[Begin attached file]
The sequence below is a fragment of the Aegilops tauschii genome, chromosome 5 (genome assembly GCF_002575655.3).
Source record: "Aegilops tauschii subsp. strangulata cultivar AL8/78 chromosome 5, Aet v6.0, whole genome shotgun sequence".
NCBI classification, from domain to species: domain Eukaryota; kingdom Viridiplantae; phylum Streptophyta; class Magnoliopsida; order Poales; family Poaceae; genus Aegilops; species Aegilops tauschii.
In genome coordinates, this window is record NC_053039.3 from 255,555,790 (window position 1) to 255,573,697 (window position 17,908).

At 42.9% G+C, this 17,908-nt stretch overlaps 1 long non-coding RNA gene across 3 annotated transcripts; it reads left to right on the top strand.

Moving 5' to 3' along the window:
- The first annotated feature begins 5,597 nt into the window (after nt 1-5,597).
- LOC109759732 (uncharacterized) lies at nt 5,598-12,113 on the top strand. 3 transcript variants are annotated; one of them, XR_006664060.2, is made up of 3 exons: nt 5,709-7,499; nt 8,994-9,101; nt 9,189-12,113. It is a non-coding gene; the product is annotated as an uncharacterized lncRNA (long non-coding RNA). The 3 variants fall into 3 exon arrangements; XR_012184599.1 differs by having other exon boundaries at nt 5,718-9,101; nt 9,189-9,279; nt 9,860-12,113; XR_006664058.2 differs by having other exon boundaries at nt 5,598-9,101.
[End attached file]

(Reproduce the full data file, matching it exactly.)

The sequence below is a fragment of the Aegilops tauschii genome, chromosome 5 (genome assembly GCF_002575655.3).
Source record: "Aegilops tauschii subsp. strangulata cultivar AL8/78 chromosome 5, Aet v6.0, whole genome shotgun sequence".
NCBI classification, from domain to species: domain Eukaryota; kingdom Viridiplantae; phylum Streptophyta; class Magnoliopsida; order Poales; family Poaceae; genus Aegilops; species Aegilops tauschii.
In genome coordinates, this window is record NC_053039.3 from 255,555,790 (window position 1) to 255,573,697 (window position 17,908).

At 42.9% G+C, this 17,908-nt stretch overlaps 1 long non-coding RNA gene across 3 annotated transcripts; it reads left to right on the top strand.

Moving 5' to 3' along the window:
- The first annotated feature begins 5,597 nt into the window (after nt 1-5,597).
- LOC109759732 (uncharacterized) lies at nt 5,598-12,113 on the top strand. 3 transcript variants are annotated; one of them, XR_006664060.2, is made up of 3 exons: nt 5,709-7,499; nt 8,994-9,101; nt 9,189-12,113. It is a non-coding gene; the product is annotated as an uncharacterized lncRNA (long non-coding RNA). The 3 variants fall into 3 exon arrangements; XR_012184599.1 differs by having other exon boundaries at nt 5,718-9,101; nt 9,189-9,279; nt 9,860-12,113; XR_006664058.2 differs by having other exon boundaries at nt 5,598-9,101.